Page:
How to Use an Intervalometer for ALP
How to Use an Intervalometer for ALP
5. How to Use an Intervalometer for ALP
Introduction to Astro Landscape Photography (ALP)25:29 2
On-Location Demo: Composing, Focusing, Exposing & Mobius Arch ALP27:44 3
Post Processing: Mobius Arch16:23 4
Gear for ALP28:09 5
How to Use an Intervalometer for ALP07:51 6
Camera Settings for ALP20:24 7
On-location Demo Focusing Demo for ALP + SharpStar 233:06 8
Determining Exposure for ALP17:00
On-Location Demo Lathe Arch Light Painting & ALP17:02 10
Post Processing: Lathe Arch17:41 11
How to Shoot Moonlight and Star Trails for ALP16:17 12
On-Location Demo Star Trails Stacking07:09 13
Post Processing: Star Trails Stacking29:44 14
On-Location Demo Panorama for ALP10:19 15
Post Processing: Panorama23:56 16
Close-out for ALP01:23
How to Use an Intervalometer for ALP
We've got one more piece of equipment to talk about that we didn't cover in the last section and that is the intervalometer. Intervalometer is a device that allows you to take exposures longer than 30 seconds and it also allows you to do a sequence of exposures either continuous or with an interval. You might want to use those for image stacking or time lapse photography or just very long exposures because most cameras don't have shutter speeds longer than 30 seconds and while you do have a bulb mode, you don't necessarily have the option to keep the camera open without some kind of a remote release or intervalometer. Many of the camera manufacturers make their own intervalometers and they tend to be more expensive than the off brand ones that have come onto the market in recent years. One I like in particular is the Vello Shutterboss and most of these are pretty similar depending on, independent of what camera you're going to be using. The only difference is the connectors so you need...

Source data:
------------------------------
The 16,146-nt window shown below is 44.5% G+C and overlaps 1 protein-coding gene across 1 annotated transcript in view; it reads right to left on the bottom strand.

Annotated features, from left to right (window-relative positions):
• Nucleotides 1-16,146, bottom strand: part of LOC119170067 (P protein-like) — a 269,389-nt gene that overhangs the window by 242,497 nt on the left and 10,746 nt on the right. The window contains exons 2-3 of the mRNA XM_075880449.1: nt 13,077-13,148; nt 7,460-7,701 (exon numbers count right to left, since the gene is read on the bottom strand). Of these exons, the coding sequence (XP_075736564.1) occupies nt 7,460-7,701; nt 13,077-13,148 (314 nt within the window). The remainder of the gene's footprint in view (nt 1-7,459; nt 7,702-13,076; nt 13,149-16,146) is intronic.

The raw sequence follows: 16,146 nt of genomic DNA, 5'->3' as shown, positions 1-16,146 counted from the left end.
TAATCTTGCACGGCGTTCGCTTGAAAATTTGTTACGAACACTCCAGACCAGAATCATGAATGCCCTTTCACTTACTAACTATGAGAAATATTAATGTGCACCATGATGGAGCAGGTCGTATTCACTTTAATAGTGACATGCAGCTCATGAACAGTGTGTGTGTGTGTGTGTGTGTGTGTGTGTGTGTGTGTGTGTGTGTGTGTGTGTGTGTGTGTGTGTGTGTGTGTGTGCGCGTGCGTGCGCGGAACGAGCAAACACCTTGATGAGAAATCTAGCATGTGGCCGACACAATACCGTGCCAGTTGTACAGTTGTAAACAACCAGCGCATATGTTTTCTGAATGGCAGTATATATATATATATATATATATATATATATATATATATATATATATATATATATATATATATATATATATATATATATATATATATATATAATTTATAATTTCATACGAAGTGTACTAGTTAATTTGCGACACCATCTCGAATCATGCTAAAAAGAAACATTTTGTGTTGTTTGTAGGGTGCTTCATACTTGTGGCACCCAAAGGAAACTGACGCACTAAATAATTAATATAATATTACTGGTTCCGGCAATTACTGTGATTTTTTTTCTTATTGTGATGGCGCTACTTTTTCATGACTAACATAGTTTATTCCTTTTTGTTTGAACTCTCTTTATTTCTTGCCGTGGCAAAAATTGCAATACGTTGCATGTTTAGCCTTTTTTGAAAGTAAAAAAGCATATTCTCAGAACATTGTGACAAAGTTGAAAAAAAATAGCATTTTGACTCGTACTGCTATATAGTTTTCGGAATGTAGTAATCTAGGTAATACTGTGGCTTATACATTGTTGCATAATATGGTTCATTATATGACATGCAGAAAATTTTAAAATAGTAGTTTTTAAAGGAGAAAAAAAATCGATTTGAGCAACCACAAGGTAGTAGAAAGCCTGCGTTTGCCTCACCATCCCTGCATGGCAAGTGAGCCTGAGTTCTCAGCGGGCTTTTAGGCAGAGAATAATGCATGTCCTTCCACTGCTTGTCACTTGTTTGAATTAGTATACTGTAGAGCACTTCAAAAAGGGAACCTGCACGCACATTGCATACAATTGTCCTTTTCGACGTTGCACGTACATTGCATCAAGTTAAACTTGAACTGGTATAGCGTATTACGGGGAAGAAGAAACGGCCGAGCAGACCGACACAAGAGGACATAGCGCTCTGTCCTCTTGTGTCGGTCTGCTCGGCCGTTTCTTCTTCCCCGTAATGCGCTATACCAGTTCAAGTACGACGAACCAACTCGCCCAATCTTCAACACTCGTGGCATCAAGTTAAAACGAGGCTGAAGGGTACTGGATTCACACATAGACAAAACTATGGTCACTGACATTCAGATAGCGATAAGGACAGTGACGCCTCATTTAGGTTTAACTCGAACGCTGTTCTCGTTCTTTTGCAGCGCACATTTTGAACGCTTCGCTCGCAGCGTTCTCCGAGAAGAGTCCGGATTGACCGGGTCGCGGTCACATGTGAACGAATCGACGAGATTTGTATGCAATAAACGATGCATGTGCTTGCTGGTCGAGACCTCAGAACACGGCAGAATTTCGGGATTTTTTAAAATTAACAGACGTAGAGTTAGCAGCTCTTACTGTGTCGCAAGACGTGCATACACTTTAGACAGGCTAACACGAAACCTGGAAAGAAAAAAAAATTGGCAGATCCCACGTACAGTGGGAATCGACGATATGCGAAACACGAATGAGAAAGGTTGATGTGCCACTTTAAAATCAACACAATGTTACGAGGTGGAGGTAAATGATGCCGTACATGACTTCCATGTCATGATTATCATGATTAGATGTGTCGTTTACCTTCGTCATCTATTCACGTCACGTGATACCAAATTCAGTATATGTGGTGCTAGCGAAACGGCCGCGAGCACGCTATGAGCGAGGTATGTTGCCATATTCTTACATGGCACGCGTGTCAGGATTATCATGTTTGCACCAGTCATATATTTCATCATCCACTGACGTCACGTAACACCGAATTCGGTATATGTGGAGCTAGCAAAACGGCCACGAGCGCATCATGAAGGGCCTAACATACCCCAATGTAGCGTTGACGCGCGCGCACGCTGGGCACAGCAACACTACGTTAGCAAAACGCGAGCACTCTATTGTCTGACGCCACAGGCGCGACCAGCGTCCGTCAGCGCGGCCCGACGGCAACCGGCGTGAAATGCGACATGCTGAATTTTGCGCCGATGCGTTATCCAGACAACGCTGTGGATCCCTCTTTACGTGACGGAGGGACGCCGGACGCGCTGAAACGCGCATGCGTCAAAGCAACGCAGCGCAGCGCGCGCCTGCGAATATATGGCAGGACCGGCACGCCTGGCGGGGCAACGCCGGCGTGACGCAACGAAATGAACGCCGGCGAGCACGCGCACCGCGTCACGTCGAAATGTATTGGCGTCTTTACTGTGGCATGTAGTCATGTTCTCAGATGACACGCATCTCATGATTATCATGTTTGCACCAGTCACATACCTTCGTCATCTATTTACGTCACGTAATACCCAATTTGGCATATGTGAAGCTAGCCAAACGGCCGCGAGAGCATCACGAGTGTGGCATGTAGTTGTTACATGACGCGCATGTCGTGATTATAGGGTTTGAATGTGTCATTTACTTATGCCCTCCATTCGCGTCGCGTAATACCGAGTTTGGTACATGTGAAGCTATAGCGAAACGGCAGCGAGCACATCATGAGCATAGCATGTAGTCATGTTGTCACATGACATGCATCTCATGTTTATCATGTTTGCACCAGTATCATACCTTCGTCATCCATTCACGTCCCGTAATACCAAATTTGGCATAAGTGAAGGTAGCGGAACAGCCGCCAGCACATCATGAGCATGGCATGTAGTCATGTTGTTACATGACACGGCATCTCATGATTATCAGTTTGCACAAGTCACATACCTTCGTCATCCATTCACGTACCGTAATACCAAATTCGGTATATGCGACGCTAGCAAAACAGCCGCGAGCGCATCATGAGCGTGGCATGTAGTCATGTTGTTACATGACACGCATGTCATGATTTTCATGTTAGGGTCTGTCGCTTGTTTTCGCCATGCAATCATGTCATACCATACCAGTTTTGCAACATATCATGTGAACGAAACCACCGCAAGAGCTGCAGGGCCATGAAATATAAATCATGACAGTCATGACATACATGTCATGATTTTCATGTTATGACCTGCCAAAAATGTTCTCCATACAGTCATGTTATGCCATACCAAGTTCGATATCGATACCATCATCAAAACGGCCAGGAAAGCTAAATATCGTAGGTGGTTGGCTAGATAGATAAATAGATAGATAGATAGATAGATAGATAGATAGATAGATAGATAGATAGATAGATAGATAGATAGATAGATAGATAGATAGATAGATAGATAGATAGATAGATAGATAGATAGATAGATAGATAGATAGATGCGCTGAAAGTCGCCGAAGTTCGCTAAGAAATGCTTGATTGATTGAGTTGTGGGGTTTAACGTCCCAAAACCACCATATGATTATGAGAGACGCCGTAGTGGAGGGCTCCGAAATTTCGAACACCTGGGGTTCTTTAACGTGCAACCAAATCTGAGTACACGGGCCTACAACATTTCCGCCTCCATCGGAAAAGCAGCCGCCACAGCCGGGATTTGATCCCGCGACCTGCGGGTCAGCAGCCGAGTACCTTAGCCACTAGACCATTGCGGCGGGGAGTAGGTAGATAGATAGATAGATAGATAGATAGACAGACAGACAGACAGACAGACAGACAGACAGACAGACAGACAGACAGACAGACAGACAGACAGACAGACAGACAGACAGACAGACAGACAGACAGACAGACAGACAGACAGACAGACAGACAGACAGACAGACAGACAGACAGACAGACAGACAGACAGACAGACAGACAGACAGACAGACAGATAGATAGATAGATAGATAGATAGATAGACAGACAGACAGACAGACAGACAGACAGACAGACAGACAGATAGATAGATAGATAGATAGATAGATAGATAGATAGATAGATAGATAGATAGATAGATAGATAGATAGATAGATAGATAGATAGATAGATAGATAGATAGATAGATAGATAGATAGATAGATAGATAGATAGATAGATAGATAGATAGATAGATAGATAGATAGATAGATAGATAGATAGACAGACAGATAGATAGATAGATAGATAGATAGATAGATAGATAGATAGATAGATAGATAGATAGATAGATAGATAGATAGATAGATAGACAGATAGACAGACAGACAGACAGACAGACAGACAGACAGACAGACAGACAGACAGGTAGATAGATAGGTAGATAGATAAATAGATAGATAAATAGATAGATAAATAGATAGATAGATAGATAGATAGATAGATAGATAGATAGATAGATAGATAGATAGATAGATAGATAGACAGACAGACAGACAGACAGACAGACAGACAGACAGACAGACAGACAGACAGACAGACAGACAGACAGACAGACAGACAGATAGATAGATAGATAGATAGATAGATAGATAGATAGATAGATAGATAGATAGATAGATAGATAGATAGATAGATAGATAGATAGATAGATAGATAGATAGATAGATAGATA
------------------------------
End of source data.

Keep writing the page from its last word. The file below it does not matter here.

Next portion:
to make sure that you get the right connector for your specific camera. So before we talk about how we use this thing, I just want to show you one little handy tip here. The weak spot on most of these things is where the cable connects to the body and a lot of people just let them kind of dangle from their camera and they flop around in the wind and this connection tends to break. So a convenient solution I've come up with is just put a little bit of sticky back Velcro on the tripod and that way it's just always right where I need it to be. Alright, let's take a look at how to go about using these intervalometers cause that's an issue that a lot of people tend to have problems with. It's one of those things, they're really not that difficult to use but take a little while to get used to it. So most of them are fairly similar in there options and tools and buttons and so forth so I'm going to show you the most typical or most common type here. Alright, so why do we use an intervalometer? We're going to be programming exposures longer than 30 seconds and you can also program continuous sequences for image stacking to create long star trails. Also you might want to do intermittent sequences for time lapse photography and again, not necessarily to spend the extra money on the camera brand when you can get off brands, some of which are better than others. The one I like is the Vello. Alright, another option for Canon photographers is a open source firmware called Magic Lantern and that can be loaded onto your memory card and overrides the native Canon firmware and adds a lot of functionality of intervalometers and also video function that's not available in the native Canon firmware. Let's take a look at the functions and controls of the intervalometer. So in the upper left hand corner is a little function called delay and that is how long after you push the button until it actually starts. So you might want, think of it as like a self timer function except it's variable length so say for example, you're going to be doing some light painting that's way off in the distance and you have a relatively short exposure, you can set a delay of ten, 20, 30 seconds or even a couple of minutes which will give you time to get into position to do your light painting. So that's the upper left hand corner in the top of the intervalometer button. Next it says, it usually says long, sometimes it will say exposure depending on the brand and that is obviously the length of exposure that you're going to be programming into your intervalometer. Interval is the next one. How much time in between exposures if you're doing multiple exposures. Next it'll either say N or number and that is the total number of exposures that you're going to be doing so you can set that for one, most of them go up to 99 and after 99 you get a little dash dash and that means infinite number of exposures so it'll just keep on running until either your battery dies or you're memory card fills up. And last across the top row of information, there's a little musical note. Almost all of these intervalometers will make a very annoying beep every one second while they're activated so you do have the option to turn off that beep. So, I recommend doing that. It also saves your battery power as well. Okay, so now how about the controls to actually use the thing. Right beneath the top line of data we just talked about is what we call the indicator underscore bar and that basically just shows you which one of these settings you're going to be programming. Now you'll see also that they generally have a little button that says timer start/stop. Pretty self explanatory. That's how you start or stop the intervalometer function and next on the dial to the left side of the start and stop button there is a little button that has a dual purpose. It will turn on the backlight in the LCD dislay. A lot of times the light doesn't really stay on long enough for you to make the adjustments you need to so a lot of times you'll end up having to turn on your headlight to make the adjustment. That light button also serves as a lock. Many of these timers don't have an on/off or a power button and they accidentally get activated in your camera bag and that can drain the batteries so if you press and hold the little light button, it will lock the settings so it can't be inadvertently adjusted. Next in the center of the little wheel is the set button and that's how you actually choose the program or choose the setting that you're going to be using. So, set button when you have a flashing indicator on there or the lights are flashing that tells you that it's being programmed and then you press the set button and it stops. So surrounding the set button is one of these little thumb toggle wheels and you can set or program the values on the indicator. You can by using the up and down navigator so that will allow you change the settings, the number of intervals, the time between shots, or the exposure length and if you move it left or right that will move the underscore bar from one setting to the next. Alright, and lastly down on the bottom you'll notice there's a big fat button with a slider and that is used to bypass the intervalometer function and just use this as a standard cable release. The big fat button on the bottom, you push it down, slide it forward, it locks the exposure in place and this does not allow you to use the delay, the long exposure, the interval, or the numbers settings but it will count up your exposure from zero. So if you use that big fat button it will start at zero and just count up the number of seconds so you can tell how long you have been exposed. Alright and that's it for the intervalometer.